Sunday, February 6, 2011

Delayed Gratification

Camellias, pansies and a few others usually start blooming in my yard in November or December. Unless the temperature drops below freezing for more than a few hours, they'll keep blooming through April. Having color in the garden in January is one of the great joys of life in the Deep South.

Thanks to a January cold snap that kept the mercury below freezing for several days, the 2011 gardening season is off to a late start. The only color comes from a few scattered pansies. This is the second year in a row cold weather has delayed the start of the blooming season.

Last year the delay upset me. Those first blooms are somehow the most precious flowers of the entire season. January is depressing without color in the garden.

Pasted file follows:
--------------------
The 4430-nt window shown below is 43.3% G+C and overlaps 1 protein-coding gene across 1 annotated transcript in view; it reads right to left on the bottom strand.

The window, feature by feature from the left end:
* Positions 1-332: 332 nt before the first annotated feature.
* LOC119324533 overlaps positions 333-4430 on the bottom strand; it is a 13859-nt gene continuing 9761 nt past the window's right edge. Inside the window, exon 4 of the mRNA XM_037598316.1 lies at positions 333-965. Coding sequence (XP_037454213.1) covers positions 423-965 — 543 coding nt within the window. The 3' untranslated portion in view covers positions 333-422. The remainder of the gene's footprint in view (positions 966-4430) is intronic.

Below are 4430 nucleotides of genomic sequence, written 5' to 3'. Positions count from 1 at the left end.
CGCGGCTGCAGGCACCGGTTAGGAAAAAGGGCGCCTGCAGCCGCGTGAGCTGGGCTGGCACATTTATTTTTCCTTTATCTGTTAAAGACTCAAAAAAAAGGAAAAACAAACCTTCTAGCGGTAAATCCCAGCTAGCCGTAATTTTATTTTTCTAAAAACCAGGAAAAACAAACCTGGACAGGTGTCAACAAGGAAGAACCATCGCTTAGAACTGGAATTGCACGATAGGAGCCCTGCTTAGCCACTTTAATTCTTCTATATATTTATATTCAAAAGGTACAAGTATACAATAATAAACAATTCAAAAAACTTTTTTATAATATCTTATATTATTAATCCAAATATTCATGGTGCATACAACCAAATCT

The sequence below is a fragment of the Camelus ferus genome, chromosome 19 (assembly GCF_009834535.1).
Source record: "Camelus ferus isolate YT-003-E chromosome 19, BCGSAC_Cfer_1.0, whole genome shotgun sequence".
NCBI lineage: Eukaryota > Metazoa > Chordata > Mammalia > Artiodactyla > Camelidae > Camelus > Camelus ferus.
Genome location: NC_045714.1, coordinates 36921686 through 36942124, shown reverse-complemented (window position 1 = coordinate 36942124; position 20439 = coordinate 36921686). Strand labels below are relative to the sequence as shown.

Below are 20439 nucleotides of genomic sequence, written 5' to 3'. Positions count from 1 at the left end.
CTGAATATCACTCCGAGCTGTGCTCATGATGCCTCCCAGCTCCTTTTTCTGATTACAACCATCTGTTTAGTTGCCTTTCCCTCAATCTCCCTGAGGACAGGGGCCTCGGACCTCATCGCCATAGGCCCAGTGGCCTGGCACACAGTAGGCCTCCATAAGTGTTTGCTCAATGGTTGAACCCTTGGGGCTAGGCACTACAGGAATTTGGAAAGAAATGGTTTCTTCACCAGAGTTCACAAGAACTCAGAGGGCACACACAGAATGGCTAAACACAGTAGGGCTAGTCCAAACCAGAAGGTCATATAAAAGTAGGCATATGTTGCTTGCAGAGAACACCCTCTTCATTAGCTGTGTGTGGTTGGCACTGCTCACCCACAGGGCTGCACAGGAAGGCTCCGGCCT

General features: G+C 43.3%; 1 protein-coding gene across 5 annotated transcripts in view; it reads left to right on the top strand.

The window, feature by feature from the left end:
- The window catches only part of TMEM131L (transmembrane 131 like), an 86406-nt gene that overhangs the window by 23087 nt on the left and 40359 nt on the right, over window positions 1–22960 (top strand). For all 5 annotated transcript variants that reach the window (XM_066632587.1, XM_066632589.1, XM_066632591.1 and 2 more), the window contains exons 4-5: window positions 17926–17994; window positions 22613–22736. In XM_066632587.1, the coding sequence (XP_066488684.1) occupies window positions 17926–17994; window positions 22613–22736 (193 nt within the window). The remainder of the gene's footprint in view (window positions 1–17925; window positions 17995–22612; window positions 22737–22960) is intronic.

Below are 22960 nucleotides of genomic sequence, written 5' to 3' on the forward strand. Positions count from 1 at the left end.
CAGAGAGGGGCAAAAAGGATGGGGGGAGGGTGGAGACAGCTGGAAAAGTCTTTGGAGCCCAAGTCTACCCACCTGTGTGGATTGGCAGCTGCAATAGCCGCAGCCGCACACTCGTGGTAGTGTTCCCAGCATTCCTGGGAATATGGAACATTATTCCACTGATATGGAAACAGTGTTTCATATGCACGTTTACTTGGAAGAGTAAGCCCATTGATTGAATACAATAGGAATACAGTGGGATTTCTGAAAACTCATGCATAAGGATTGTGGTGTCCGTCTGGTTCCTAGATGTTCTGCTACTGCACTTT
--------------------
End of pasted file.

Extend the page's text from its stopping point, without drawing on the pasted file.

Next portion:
January came and went again this year with nary a bloom in sight. Unlike last year, however, I'm not depressed. In fact, I'm a little excited.

I still patrol barren flower beds in search of signs of spring. And I have to admit, I am just the tiniest little bit disappointed by the absence of color. But I've learned that good things will come if I just wait.

Carefully tended gardens always improve with age. The joy of gardening comes from watching the season unfold. Each comes with its own mysteries and surprises.

Sooner or later, every variety will bloom. In milder winters it's a slow and gradual build-up of color over many weeks. The delayed start this year means everything will come on all at once.

I don't know what the groundhog saw, or what the Farmer's Almanac has to say. I don't care either. It's going to be a spectacular year in the garden, or I'm not...

The Crotchety Old Man

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